Status Consciousness and the Enterprise
Last week, big news on a political issue in my hometown broke as a status update on the Facebook page of our state senator.
Status updates are those bursts of type that inform readers that Mary is ready for lunch, or Joe loved Slumdog Millionaire. The cool kids get existential with the basic format and post only, "John Doe is."
Anyway, a North Carolina state senator from Greensboro, Don Vaughan, announced that he and other members of the local delegation had sponsored a bill to change our zoning laws. The fight over this change had been protracted, and the bill marked a major step in the process. Vaughan's wife, a former Greensboro City Council member, quickly added a comment to the effect that a similar bill had been introduced in the state house.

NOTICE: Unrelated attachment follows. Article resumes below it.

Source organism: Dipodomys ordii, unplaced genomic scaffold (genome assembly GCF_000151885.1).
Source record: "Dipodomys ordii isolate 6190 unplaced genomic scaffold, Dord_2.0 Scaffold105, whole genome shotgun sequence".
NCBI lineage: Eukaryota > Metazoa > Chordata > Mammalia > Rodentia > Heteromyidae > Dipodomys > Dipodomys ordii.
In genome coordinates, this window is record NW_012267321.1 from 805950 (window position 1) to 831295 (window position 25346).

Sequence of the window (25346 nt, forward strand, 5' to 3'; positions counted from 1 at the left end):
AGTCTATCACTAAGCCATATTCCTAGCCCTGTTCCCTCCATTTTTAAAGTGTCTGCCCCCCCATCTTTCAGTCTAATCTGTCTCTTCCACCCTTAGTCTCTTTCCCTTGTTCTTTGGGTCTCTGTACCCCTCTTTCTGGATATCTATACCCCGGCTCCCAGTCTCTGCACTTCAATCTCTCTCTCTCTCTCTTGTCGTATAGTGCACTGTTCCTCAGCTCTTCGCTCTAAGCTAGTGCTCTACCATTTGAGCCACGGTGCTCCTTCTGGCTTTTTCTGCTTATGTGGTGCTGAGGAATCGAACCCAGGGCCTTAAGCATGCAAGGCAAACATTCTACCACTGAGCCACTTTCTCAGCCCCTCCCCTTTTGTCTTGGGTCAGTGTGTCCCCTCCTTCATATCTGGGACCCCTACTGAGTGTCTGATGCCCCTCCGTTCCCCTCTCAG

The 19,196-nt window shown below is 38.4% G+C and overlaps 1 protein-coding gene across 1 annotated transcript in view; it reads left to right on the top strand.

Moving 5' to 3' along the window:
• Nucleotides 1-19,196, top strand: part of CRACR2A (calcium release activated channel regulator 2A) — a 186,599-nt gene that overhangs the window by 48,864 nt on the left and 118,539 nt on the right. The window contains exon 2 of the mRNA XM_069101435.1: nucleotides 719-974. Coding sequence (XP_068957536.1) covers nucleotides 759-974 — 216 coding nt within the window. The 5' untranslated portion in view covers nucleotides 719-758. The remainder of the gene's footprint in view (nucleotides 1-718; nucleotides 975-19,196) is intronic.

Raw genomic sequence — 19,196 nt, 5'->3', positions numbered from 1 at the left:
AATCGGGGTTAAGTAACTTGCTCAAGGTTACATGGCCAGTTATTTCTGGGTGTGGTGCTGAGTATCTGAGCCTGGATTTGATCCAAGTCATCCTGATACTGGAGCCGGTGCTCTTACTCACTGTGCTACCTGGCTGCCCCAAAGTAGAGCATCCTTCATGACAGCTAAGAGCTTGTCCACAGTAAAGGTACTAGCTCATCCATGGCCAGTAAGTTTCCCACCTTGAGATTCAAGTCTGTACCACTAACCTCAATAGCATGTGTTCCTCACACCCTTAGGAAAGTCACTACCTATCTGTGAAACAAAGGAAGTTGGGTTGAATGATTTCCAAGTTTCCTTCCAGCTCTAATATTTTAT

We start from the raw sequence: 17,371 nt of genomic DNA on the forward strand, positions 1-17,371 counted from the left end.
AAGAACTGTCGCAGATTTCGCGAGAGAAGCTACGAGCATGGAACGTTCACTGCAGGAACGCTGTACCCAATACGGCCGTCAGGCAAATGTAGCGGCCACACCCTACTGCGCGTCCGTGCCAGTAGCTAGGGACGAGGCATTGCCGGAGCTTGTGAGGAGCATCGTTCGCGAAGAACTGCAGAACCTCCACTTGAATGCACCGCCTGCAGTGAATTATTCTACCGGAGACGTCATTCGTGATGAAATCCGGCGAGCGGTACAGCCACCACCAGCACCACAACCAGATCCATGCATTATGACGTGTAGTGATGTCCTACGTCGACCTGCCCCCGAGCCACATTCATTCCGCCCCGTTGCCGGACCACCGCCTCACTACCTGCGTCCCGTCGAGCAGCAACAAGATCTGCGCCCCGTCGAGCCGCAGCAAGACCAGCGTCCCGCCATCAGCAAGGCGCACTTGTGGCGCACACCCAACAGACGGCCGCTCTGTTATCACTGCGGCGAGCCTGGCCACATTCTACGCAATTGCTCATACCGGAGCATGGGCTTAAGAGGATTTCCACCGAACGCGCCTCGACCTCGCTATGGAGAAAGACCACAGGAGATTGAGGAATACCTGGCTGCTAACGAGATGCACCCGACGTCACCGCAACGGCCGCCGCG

I posted the news at my personal blog. Why link my post here, rather than Vaughan's update? One shortcoming of Facebook status messages is that they can't be linked -- they just scroll off the page as more updates are added.
Both the news-breaking use of Facebook and its limitations became more interesting just a few days later, when Facebook announced that it was opening its status updates to people who are not logged on to the social networking service. That puts Facebook into the same game as Twitter, the micromessaging service that defined the medium.
Twitter "tweets" are linkable, which is an advantage. And Facebook won't work for a lot of businesses, because it is hard-to-impossible to export your data from the network.
But micromessaging has arrived, and Facebook just amplified that fact considerably.